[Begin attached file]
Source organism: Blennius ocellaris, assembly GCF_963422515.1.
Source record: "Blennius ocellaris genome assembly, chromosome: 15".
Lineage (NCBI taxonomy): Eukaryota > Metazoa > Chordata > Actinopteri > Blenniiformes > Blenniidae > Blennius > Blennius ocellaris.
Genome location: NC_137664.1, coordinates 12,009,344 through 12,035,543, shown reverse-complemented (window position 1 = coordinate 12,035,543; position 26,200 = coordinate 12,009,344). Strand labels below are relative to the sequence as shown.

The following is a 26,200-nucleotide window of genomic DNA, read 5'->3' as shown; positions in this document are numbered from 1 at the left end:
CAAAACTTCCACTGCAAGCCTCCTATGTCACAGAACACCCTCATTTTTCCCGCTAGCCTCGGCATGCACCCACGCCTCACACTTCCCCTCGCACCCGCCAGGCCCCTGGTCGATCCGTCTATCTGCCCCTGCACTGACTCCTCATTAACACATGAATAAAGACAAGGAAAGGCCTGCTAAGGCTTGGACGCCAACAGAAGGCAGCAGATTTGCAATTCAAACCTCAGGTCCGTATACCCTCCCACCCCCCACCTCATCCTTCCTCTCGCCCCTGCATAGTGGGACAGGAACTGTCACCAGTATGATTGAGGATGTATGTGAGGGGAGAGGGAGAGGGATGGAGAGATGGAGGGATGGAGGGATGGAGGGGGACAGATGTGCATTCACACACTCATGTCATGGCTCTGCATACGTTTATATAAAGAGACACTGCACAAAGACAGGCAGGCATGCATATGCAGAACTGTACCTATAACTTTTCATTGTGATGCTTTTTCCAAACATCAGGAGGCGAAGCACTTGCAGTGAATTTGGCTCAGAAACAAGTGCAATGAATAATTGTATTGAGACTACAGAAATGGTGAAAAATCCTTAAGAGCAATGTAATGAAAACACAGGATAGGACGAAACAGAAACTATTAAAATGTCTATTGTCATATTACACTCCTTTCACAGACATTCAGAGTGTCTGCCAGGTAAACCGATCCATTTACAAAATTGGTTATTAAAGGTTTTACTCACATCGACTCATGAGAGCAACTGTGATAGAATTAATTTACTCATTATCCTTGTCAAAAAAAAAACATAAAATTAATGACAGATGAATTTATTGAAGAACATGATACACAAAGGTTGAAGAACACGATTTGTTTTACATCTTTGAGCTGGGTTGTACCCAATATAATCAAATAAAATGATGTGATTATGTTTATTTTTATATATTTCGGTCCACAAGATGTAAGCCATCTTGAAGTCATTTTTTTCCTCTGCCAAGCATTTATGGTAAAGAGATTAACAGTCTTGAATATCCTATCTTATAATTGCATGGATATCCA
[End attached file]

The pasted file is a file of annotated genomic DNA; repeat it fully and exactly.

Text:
Source organism: Blennius ocellaris, assembly GCF_963422515.1.
Source record: "Blennius ocellaris genome assembly, chromosome: 15".
Lineage (NCBI taxonomy): Eukaryota > Metazoa > Chordata > Actinopteri > Blenniiformes > Blenniidae > Blennius > Blennius ocellaris.
Genome location: NC_137664.1, coordinates 12,009,344 through 12,035,543, shown reverse-complemented (window position 1 = coordinate 12,035,543; position 26,200 = coordinate 12,009,344). Strand labels below are relative to the sequence as shown.

The following is a 26,200-nucleotide window of genomic DNA, read 5'->3' as shown; positions in this document are numbered from 1 at the left end:
CAAAACTTCCACTGCAAGCCTCCTATGTCACAGAACACCCTCATTTTTCCCGCTAGCCTCGGCATGCACCCACGCCTCACACTTCCCCTCGCACCCGCCAGGCCCCTGGTCGATCCGTCTATCTGCCCCTGCACTGACTCCTCATTAACACATGAATAAAGACAAGGAAAGGCCTGCTAAGGCTTGGACGCCAACAGAAGGCAGCAGATTTGCAATTCAAACCTCAGGTCCGTATACCCTCCCACCCCCCACCTCATCCTTCCTCTCGCCCCTGCATAGTGGGACAGGAACTGTCACCAGTATGATTGAGGATGTATGTGAGGGGAGAGGGAGAGGGATGGAGAGATGGAGGGATGGAGGGATGGAGGGGGACAGATGTGCATTCACACACTCATGTCATGGCTCTGCATACGTTTATATAAAGAGACACTGCACAAAGACAGGCAGGCATGCATATGCAGAACTGTACCTATAACTTTTCATTGTGATGCTTTTTCCAAACATCAGGAGGCGAAGCACTTGCAGTGAATTTGGCTCAGAAACAAGTGCAATGAATAATTGTATTGAGACTACAGAAATGGTGAAAAATCCTTAAGAGCAATGTAATGAAAACACAGGATAGGACGAAACAGAAACTATTAAAATGTCTATTGTCATATTACACTCCTTTCACAGACATTCAGAGTGTCTGCCAGGTAAACCGATCCATTTACAAAATTGGTTATTAAAGGTTTTACTCACATCGACTCATGAGAGCAACTGTGATAGAATTAATTTACTCATTATCCTTGTCAAAAAAAAAACATAAAATTAATGACAGATGAATTTATTGAAGAACATGATACACAAAGGTTGAAGAACACGATTTGTTTTACATCTTTGAGCTGGGTTGTACCCAATATAATCAAATAAAATGATGTGATTATGTTTATTTTTATATATTTCGGTCCACAAGATGTAAGCCATCTTGAAGTCATTTTTTTCCTCTGCCAAGCATTTATGGTAAAGAGATTAACAGTCTTGAATATCCTATCTTATAATTGCATGGATATCCA